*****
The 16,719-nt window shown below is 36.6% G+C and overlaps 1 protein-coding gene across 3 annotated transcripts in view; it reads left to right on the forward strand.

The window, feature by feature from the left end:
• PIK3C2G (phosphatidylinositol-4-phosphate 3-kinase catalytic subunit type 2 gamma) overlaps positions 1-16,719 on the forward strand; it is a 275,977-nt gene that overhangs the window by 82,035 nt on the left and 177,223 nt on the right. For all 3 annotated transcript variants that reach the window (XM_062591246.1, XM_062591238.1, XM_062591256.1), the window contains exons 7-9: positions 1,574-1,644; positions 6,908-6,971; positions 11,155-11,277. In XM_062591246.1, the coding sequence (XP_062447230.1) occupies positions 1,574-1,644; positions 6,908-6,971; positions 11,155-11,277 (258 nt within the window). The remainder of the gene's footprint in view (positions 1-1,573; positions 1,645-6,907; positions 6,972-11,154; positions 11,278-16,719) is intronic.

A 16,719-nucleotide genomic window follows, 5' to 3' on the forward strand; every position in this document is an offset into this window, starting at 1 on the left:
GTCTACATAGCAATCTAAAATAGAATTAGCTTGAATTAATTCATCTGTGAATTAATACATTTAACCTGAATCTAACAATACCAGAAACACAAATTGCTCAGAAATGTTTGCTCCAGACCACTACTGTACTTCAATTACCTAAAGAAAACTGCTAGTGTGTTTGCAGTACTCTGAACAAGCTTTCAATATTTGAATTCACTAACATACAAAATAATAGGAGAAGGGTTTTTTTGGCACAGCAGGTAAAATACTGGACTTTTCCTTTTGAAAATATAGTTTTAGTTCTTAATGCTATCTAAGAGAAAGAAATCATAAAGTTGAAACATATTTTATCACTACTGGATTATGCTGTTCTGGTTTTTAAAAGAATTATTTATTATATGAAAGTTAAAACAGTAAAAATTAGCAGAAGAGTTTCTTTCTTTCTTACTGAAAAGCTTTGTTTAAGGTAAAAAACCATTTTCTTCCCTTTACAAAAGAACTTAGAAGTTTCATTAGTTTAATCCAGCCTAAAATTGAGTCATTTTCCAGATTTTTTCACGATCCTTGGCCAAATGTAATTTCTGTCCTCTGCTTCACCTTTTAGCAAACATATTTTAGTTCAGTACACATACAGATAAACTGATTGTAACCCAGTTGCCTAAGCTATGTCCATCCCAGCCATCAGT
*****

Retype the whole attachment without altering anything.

The 16,719-nt window shown below is 36.6% G+C and overlaps 1 protein-coding gene across 3 annotated transcripts in view; it reads left to right on the forward strand.

The window, feature by feature from the left end:
• PIK3C2G (phosphatidylinositol-4-phosphate 3-kinase catalytic subunit type 2 gamma) overlaps positions 1-16,719 on the forward strand; it is a 275,977-nt gene that overhangs the window by 82,035 nt on the left and 177,223 nt on the right. For all 3 annotated transcript variants that reach the window (XM_062591246.1, XM_062591238.1, XM_062591256.1), the window contains exons 7-9: positions 1,574-1,644; positions 6,908-6,971; positions 11,155-11,277. In XM_062591246.1, the coding sequence (XP_062447230.1) occupies positions 1,574-1,644; positions 6,908-6,971; positions 11,155-11,277 (258 nt within the window). The remainder of the gene's footprint in view (positions 1-1,573; positions 1,645-6,907; positions 6,972-11,154; positions 11,278-16,719) is intronic.

A 16,719-nucleotide genomic window follows, 5' to 3' on the forward strand; every position in this document is an offset into this window, starting at 1 on the left:
GTCTACATAGCAATCTAAAATAGAATTAGCTTGAATTAATTCATCTGTGAATTAATACATTTAACCTGAATCTAACAATACCAGAAACACAAATTGCTCAGAAATGTTTGCTCCAGACCACTACTGTACTTCAATTACCTAAAGAAAACTGCTAGTGTGTTTGCAGTACTCTGAACAAGCTTTCAATATTTGAATTCACTAACATACAAAATAATAGGAGAAGGGTTTTTTTGGCACAGCAGGTAAAATACTGGACTTTTCCTTTTGAAAATATAGTTTTAGTTCTTAATGCTATCTAAGAGAAAGAAATCATAAAGTTGAAACATATTTTATCACTACTGGATTATGCTGTTCTGGTTTTTAAAAGAATTATTTATTATATGAAAGTTAAAACAGTAAAAATTAGCAGAAGAGTTTCTTTCTTTCTTACTGAAAAGCTTTGTTTAAGGTAAAAAACCATTTTCTTCCCTTTACAAAAGAACTTAGAAGTTTCATTAGTTTAATCCAGCCTAAAATTGAGTCATTTTCCAGATTTTTTCACGATCCTTGGCCAAATGTAATTTCTGTCCTCTGCTTCACCTTTTAGCAAACATATTTTAGTTCAGTACACATACAGATAAACTGATTGTAACCCAGTTGCCTAAGCTATGTCCATCCCAGCCATCAGT